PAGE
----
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Knitting / Apparel

Early Indications For The New Season

New York City trade shows previewed Spring/Summer 2008 collections.

Virginia S. Borland, New York Correspondent

kaopenO ver a recent 10-day period, New York City hosted six textile trade shows, giving buyers early indications of the look, texture, color and design of apparel fabrics for Spring/Summer 2008. Direction and Printsource New York presented surface designs from international studios. The Turkish Fashion Fabrics Exhibition (TFFE), Texworld USA, Premi Vision Preview and Prefab: The Supima Premium Fabric Show all followed. It was a first for Prefab, organized by Supima, promoter of American pima cotton growers.

"The new direction for Spring 2008 is that there isnt one, there is just more of everything!" said Eileen Mislove, director of strategic planning, Direction. "There are flowers, paisleys, skins, dots and stripes, retro geometrics and decoratives. Differences are subtle and not so constrained." 
Color
Première Vision Preview colors come from input of major international trend forecasters, including fiber companies, forecasting services and fashion organizations working with Pascaline Wilhelm, Première Vision’s fashion director. The colors, first presented to fabric companies that show at Première Vision, can be used in new line development.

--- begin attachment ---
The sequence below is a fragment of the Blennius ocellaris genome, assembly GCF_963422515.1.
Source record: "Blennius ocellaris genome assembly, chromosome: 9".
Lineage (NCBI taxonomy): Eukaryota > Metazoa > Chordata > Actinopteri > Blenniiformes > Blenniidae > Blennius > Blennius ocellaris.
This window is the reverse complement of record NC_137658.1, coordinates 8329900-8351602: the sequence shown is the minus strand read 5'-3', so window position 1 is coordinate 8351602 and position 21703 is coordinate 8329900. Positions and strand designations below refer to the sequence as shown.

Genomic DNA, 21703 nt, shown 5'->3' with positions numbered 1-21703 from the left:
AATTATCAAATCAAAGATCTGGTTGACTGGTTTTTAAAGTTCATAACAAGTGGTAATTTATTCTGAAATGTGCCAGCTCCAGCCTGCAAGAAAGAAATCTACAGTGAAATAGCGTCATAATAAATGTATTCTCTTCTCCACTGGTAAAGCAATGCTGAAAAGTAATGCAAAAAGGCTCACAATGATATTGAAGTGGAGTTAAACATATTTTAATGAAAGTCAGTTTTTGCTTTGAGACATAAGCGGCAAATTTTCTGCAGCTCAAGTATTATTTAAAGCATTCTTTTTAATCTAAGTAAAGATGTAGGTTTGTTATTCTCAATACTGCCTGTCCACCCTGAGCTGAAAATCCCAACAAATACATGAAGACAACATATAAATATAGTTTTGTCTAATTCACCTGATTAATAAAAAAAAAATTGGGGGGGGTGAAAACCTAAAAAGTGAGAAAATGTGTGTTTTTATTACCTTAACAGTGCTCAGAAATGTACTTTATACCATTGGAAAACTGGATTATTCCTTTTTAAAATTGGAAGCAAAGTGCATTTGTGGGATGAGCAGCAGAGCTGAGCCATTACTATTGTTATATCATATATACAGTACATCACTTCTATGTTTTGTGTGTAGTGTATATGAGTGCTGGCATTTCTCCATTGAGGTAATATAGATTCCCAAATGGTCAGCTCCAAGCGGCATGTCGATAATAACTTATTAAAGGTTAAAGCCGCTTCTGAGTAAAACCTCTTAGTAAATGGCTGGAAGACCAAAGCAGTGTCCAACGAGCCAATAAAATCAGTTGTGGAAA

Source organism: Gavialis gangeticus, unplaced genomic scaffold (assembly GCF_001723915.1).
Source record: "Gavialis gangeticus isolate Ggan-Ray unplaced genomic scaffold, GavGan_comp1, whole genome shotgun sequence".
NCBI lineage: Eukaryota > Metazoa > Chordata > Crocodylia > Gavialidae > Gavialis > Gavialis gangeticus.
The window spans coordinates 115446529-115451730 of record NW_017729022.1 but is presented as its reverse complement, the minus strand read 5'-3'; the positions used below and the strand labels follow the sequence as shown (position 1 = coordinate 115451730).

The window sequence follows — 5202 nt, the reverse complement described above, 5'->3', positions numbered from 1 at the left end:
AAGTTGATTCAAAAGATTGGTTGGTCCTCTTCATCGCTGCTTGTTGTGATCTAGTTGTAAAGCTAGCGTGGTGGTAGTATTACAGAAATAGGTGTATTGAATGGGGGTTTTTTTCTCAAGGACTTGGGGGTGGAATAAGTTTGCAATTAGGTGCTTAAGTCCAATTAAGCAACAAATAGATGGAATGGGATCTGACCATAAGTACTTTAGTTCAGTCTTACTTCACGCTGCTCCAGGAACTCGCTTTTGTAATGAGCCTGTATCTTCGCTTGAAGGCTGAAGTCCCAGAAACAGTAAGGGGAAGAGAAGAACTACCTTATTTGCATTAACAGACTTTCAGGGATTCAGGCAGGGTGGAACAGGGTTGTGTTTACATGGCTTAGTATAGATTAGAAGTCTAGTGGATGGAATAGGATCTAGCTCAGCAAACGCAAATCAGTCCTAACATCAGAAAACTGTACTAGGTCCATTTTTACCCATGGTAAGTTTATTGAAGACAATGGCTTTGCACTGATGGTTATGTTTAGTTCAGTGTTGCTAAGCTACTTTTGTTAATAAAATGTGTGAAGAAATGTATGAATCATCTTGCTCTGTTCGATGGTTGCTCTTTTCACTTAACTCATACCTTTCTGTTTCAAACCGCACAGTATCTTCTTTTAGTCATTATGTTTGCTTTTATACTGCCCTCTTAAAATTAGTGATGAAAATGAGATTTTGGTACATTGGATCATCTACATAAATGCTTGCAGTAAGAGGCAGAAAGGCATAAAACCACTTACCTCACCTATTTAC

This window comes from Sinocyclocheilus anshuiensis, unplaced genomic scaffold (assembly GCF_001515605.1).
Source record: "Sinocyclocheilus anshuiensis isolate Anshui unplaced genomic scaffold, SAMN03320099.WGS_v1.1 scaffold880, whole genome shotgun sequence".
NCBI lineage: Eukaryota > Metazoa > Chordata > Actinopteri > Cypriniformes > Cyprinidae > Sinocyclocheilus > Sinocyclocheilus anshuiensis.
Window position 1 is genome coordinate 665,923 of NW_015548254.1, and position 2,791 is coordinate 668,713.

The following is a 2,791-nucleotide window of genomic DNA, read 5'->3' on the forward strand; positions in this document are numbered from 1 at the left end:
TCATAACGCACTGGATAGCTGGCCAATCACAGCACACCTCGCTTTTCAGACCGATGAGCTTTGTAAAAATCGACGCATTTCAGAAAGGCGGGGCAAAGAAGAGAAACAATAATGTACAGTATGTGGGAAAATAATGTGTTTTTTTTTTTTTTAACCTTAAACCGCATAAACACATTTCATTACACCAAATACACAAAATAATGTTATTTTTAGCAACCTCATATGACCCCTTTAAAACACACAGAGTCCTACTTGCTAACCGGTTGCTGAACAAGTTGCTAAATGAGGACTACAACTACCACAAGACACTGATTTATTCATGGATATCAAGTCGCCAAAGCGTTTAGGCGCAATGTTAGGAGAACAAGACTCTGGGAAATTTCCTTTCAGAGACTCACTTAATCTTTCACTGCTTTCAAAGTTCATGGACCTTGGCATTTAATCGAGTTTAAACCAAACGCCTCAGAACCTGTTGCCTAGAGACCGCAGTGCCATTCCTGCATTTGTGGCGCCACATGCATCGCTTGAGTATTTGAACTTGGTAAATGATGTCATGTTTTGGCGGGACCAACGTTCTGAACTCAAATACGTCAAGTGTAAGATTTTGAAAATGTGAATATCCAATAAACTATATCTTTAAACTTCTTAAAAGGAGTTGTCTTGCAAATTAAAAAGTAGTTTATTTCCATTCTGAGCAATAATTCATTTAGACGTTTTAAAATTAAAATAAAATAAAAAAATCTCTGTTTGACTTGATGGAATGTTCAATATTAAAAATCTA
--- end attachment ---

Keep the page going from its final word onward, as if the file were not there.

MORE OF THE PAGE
For Spring/Summer 2008, the 26 colors on the Première Vision color card feature clear, high-energy brights and acid tones mixed with luminous darks. Fourteen warm and cool neutrals and pale tints have shiny or matte surfaces. The brown range goes from sand and clay to copper and yellow-influenced pales. Grays are light, dark, icy or tinted. Black and white continue.

Many exhibitors at the shows picked up the Première Vision colors. Frank Iovino, head of North American operations for Italy-based Miroglio S.p.A., said the best sampling print was a large, flowing geometric in shades of gray, black and white with a splash of yellow. Other prints include enormous graphic florals in black, white, gray and pale camel; and multicolor swirling shapes in a combination of energy brights with neutrals, black and white.